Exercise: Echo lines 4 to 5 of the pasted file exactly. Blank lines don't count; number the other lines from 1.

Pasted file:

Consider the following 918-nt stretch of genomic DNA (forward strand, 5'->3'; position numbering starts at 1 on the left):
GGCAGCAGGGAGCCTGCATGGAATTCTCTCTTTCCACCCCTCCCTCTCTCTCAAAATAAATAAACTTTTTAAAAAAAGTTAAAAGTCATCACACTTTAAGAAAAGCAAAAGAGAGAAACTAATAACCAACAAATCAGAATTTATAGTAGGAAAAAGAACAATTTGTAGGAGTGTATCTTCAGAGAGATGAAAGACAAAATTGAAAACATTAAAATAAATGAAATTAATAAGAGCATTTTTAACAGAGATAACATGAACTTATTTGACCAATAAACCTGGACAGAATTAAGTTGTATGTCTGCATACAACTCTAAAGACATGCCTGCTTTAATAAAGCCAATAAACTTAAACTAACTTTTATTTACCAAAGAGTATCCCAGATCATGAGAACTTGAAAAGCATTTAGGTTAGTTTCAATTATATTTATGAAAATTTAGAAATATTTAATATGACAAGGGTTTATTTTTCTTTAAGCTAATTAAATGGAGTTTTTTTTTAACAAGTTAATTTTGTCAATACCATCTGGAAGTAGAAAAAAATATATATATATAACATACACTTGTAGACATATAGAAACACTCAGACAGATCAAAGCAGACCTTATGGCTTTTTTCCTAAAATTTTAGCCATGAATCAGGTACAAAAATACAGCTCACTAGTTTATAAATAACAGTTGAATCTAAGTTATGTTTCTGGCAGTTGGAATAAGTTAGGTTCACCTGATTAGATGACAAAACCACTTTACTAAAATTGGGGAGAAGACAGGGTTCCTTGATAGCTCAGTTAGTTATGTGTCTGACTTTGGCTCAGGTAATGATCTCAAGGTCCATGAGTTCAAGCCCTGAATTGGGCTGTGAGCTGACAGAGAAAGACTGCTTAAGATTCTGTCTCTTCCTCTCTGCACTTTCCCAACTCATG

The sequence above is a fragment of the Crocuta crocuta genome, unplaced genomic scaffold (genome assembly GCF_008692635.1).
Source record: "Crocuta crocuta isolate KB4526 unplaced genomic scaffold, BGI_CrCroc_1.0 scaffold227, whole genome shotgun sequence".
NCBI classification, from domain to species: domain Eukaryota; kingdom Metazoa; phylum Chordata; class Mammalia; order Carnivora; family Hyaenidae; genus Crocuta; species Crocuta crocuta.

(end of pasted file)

Source record: "Crocuta crocuta isolate KB4526 unplaced genomic scaffold, BGI_CrCroc_1.0 scaffold227, whole genome shotgun sequence".
NCBI classification, from domain to species: domain Eukaryota; kingdom Metazoa; phylum Chordata; class Mammalia; order Carnivora; family Hyaenidae; genus Crocuta; species Crocuta crocuta.